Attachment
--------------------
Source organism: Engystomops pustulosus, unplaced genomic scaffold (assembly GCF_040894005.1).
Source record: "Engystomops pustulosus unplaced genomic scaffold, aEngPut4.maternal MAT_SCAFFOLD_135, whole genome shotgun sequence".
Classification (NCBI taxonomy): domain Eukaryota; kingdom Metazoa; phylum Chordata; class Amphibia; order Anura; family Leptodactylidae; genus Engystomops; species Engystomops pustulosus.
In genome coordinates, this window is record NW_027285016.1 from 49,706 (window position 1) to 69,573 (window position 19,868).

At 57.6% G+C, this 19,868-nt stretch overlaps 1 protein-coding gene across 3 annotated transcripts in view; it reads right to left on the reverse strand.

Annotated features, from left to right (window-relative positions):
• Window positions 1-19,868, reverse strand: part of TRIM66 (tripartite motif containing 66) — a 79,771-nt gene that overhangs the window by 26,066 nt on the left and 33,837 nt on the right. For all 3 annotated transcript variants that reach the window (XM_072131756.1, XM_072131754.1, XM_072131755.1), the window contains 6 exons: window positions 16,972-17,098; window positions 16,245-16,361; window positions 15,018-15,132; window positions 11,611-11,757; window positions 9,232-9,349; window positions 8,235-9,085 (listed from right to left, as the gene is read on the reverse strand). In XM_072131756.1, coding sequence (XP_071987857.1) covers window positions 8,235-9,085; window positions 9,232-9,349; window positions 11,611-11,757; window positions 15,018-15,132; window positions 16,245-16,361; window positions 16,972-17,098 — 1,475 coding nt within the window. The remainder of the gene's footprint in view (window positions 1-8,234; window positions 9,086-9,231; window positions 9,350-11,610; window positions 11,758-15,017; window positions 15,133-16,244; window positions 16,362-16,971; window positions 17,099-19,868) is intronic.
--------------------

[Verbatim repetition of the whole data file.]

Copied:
Source organism: Engystomops pustulosus, unplaced genomic scaffold (assembly GCF_040894005.1).
Source record: "Engystomops pustulosus unplaced genomic scaffold, aEngPut4.maternal MAT_SCAFFOLD_135, whole genome shotgun sequence".
Classification (NCBI taxonomy): domain Eukaryota; kingdom Metazoa; phylum Chordata; class Amphibia; order Anura; family Leptodactylidae; genus Engystomops; species Engystomops pustulosus.
In genome coordinates, this window is record NW_027285016.1 from 49,706 (window position 1) to 69,573 (window position 19,868).

At 57.6% G+C, this 19,868-nt stretch overlaps 1 protein-coding gene across 3 annotated transcripts in view; it reads right to left on the reverse strand.

Annotated features, from left to right (window-relative positions):
• Window positions 1-19,868, reverse strand: part of TRIM66 (tripartite motif containing 66) — a 79,771-nt gene that overhangs the window by 26,066 nt on the left and 33,837 nt on the right. For all 3 annotated transcript variants that reach the window (XM_072131756.1, XM_072131754.1, XM_072131755.1), the window contains 6 exons: window positions 16,972-17,098; window positions 16,245-16,361; window positions 15,018-15,132; window positions 11,611-11,757; window positions 9,232-9,349; window positions 8,235-9,085 (listed from right to left, as the gene is read on the reverse strand). In XM_072131756.1, coding sequence (XP_071987857.1) covers window positions 8,235-9,085; window positions 9,232-9,349; window positions 11,611-11,757; window positions 15,018-15,132; window positions 16,245-16,361; window positions 16,972-17,098 — 1,475 coding nt within the window. The remainder of the gene's footprint in view (window positions 1-8,234; window positions 9,086-9,231; window positions 9,350-11,610; window positions 11,758-15,017; window positions 15,133-16,244; window positions 16,362-16,971; window positions 17,099-19,868) is intronic.